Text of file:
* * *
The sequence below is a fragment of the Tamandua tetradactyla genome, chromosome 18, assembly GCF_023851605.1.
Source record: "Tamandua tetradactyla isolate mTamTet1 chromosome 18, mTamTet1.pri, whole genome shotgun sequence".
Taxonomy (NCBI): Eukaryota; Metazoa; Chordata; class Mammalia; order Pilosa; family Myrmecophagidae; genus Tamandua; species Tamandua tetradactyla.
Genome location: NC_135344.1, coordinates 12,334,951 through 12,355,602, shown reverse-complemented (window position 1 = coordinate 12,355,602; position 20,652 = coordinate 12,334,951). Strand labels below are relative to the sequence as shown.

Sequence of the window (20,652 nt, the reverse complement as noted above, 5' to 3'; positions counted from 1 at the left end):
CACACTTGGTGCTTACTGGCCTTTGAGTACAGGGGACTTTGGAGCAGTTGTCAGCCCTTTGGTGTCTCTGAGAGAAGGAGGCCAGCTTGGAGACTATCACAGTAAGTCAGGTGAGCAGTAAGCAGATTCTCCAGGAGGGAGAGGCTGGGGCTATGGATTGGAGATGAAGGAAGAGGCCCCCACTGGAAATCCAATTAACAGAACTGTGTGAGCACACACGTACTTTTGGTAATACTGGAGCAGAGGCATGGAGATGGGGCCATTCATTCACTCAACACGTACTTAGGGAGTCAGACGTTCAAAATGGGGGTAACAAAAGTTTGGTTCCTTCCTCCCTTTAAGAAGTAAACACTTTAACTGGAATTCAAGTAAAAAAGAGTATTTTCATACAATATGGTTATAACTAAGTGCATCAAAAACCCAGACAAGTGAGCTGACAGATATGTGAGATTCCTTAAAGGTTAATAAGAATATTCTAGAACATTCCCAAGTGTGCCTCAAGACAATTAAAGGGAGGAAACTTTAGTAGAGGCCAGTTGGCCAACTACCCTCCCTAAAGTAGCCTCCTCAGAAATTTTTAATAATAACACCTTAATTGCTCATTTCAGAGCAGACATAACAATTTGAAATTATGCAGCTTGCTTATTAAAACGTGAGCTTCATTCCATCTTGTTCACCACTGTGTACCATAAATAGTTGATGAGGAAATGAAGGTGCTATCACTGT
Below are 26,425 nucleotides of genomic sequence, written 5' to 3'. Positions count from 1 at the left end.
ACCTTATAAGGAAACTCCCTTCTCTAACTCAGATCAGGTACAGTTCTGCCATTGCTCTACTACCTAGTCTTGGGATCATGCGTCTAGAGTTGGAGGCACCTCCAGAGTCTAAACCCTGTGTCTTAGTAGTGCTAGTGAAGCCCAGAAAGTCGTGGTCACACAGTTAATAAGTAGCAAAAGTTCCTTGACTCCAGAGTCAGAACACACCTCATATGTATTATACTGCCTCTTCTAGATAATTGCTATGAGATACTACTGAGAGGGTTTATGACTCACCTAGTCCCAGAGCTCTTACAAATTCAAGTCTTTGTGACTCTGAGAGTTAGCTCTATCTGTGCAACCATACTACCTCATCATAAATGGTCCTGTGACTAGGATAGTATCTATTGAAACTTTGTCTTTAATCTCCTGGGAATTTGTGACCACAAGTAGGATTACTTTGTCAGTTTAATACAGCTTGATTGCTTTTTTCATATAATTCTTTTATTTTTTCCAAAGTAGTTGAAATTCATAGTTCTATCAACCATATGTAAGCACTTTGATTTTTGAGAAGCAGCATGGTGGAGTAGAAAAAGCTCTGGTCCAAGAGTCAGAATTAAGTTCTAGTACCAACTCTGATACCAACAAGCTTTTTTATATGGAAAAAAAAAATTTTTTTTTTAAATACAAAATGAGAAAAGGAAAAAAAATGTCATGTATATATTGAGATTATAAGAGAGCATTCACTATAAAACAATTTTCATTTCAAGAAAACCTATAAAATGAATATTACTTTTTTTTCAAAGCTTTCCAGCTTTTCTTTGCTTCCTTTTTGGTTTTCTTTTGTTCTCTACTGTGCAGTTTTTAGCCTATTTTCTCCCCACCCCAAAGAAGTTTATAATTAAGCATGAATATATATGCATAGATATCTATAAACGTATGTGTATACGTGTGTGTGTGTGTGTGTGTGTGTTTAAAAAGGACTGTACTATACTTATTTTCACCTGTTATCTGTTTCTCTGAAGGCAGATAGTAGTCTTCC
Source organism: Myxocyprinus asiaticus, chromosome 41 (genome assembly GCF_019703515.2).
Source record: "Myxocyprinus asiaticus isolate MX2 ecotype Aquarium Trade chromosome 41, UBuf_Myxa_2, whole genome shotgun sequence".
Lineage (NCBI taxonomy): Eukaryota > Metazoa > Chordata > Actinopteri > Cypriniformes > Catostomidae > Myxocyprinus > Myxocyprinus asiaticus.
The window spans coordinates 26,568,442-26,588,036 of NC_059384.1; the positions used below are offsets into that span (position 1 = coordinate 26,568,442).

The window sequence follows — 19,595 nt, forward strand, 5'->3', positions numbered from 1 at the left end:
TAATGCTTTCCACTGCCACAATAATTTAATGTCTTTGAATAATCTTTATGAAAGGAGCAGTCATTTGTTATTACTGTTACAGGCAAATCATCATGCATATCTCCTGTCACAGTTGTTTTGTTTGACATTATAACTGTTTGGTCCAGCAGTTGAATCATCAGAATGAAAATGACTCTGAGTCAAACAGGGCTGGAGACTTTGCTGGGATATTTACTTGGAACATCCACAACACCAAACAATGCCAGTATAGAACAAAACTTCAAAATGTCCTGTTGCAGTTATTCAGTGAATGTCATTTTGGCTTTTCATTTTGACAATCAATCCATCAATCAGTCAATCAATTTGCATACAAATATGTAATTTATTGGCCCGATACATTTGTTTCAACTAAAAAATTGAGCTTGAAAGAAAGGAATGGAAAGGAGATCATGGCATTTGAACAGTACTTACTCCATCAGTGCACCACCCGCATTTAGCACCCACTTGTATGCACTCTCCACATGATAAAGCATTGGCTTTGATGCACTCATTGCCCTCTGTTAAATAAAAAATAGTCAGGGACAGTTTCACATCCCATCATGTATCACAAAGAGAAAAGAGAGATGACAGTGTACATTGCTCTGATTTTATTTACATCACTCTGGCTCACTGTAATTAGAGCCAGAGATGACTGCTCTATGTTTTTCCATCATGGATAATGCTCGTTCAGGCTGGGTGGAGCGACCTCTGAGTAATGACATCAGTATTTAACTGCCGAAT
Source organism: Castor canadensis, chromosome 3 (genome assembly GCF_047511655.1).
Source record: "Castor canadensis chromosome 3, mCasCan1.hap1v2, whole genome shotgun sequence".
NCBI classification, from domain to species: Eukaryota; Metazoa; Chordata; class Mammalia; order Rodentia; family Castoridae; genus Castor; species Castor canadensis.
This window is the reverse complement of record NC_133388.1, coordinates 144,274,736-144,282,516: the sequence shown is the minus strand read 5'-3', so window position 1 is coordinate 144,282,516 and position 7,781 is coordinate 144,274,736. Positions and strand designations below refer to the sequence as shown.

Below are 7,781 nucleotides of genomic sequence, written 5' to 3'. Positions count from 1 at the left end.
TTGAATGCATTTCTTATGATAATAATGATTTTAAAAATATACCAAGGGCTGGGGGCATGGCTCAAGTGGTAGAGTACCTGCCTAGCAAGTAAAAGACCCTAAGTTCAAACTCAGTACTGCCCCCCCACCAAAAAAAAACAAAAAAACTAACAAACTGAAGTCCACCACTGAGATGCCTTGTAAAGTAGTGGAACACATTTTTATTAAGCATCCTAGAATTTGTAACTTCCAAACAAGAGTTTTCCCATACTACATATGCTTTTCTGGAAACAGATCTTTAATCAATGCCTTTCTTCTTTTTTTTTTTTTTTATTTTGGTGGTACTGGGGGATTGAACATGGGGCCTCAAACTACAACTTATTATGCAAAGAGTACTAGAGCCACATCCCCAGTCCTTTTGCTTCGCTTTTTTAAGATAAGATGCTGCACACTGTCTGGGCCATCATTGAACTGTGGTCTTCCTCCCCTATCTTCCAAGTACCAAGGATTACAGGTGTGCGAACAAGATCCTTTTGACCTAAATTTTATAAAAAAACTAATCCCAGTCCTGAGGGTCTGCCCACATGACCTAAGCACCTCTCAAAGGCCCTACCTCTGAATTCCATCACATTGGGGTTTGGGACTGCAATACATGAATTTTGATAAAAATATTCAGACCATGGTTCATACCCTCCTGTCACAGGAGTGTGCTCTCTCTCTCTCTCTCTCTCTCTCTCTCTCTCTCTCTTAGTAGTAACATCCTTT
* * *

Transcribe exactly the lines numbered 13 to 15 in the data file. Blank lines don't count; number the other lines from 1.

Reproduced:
The window sequence follows — 19,595 nt, forward strand, 5'->3', positions numbered from 1 at the left end:
TAATGCTTTCCACTGCCACAATAATTTAATGTCTTTGAATAATCTTTATGAAAGGAGCAGTCATTTGTTATTACTGTTACAGGCAAATCATCATGCATATCTCCTGTCACAGTTGTTTTGTTTGACATTATAACTGTTTGGTCCAGCAGTTGAATCATCAGAATGAAAATGACTCTGAGTCAAACAGGGCTGGAGACTTTGCTGGGATATTTACTTGGAACATCCACAACACCAAACAATGCCAGTATAGAACAAAACTTCAAAATGTCCTGTTGCAGTTATTCAGTGAATGTCATTTTGGCTTTTCATTTTGACAATCAATCCATCAATCAGTCAATCAATTTGCATACAAATATGTAATTTATTGGCCCGATACATTTGTTTCAACTAAAAAATTGAGCTTGAAAGAAAGGAATGGAAAGGAGATCATGGCATTTGAACAGTACTTACTCCATCAGTGCACCACCCGCATTTAGCACCCACTTGTATGCACTCTCCACATGATAAAGCATTGGCTTTGATGCACTCATTGCCCTCTGTTAAATAAAAAATAGTCAGGGACAGTTTCACATCCCATCATGTATCACAAAGAGAAAAGAGAGATGACAGTGTACATTGCTCTGATTTTATTTACATCACTCTGGCTCACTGTAATTAGAGCCAGAGATGACTGCTCTATGTTTTTCCATCATGGATAATGCTCGTTCAGGCTGGGTGGAGCGACCTCTGAGTAATGACATCAGTATTTAACTGCCGAAT
Source organism: Castor canadensis, chromosome 3 (genome assembly GCF_047511655.1).